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Yale Develops Sustainable Event Guidelines

February 28, 2008

Source: Source: Yale Daily News

RPN member Yale University has developed a set of Sustainable Event Guidelines to help campus event organizers reduce the environmental impact of gatherings they host.  The Guidelines offer advice on energy use, transportation, waste, materials and food.   Events will receive gold, silver, or bronze ratings based on implementation of specified action items such as partnering with local food banks or soup kitchens to donate leftovers and using 100 percent paperless advertising.

The Guidelines are the collaborative work of four campus organizations: the Office of Sustainability, the Yale Sustainable Food Project (YSFP), Yale Recycling, and Yale Catering. Anastatia Curley, Communications Coordinator of the YSFP points to statistics showing that 17 percent of the nation’s energy use is linked to food choices, second only to vehicular use to illustrate that decisions like offering sustainable menus and virtual conferencing can significantly reduce the negative environmental impact of campus events.

For several years, Yale community members have sought guidance from YSFP on sustainable food choices, and many have consulted Yale Recycling and the Office of Sustainability on the guidelines for proper waste disposal and other sustainable practices, according to YSFP director, Melina Shannon-Dipietro.  According to Bob Ferretti, outreach and education manager of the Office of Sustainability, developing the Sustainable Event Guidelines was a way to synthesize individual recommendations and give them “some teeth” — much like the LEED certification system.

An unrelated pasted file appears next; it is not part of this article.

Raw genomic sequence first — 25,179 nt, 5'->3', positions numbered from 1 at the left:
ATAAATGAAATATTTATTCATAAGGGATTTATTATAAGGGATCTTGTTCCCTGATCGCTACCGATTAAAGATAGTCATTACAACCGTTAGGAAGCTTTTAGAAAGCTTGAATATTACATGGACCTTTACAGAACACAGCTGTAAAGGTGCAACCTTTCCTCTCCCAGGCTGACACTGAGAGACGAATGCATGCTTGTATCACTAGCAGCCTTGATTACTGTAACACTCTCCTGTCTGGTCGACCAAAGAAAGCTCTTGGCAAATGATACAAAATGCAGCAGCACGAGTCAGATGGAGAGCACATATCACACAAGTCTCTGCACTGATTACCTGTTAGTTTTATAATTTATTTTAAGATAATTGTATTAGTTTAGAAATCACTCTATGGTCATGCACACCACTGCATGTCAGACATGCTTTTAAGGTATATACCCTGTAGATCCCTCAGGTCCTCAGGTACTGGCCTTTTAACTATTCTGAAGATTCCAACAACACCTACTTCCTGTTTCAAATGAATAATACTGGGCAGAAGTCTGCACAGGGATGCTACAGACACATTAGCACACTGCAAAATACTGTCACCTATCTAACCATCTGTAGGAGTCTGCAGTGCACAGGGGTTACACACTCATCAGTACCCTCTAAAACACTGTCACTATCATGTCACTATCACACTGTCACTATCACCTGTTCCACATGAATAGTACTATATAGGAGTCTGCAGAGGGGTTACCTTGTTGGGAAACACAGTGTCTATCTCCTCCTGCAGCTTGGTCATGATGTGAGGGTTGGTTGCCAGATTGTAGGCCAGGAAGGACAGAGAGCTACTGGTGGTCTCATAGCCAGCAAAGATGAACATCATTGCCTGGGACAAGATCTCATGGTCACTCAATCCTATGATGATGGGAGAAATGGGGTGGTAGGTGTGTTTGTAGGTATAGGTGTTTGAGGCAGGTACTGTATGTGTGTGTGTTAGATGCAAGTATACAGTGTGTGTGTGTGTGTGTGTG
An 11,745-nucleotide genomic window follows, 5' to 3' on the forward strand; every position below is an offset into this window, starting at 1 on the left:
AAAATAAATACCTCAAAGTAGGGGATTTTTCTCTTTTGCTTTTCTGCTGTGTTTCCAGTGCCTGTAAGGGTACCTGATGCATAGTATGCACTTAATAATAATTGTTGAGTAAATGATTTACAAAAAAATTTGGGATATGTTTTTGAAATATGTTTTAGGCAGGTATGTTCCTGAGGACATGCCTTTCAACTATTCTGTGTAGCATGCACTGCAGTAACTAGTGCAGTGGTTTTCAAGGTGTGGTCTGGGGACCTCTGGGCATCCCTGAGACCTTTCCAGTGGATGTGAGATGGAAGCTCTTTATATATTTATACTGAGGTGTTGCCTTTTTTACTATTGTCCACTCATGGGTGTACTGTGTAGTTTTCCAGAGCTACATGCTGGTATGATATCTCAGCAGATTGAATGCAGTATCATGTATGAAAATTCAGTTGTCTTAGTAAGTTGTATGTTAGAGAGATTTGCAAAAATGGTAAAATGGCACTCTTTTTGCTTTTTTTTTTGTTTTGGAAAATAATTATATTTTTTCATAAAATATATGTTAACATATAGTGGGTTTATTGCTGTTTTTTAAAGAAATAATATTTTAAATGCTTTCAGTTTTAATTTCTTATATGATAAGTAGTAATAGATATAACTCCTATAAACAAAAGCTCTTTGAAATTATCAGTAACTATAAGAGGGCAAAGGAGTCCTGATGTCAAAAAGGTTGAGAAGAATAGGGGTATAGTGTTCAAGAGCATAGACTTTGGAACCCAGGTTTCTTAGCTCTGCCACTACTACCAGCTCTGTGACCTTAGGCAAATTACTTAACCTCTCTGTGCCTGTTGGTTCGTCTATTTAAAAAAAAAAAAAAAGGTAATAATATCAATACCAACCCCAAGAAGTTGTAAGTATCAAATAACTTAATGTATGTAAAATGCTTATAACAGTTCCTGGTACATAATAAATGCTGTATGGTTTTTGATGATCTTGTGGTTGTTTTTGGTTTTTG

The Guidelines follow University President Richard Levin’s recent announcement that Yale has reduced it carbon emissions by 17 percent since launching a plan in 2005 to halve its emissions over the next 15 years.  Shannon-Dipietro says the guidelines provide additional incentive to make sustainability “part of the culture” on campus.   “Yale is the size of a small city, and its alumni network reaches around the world,” she said. “We can have a huge impact.” 

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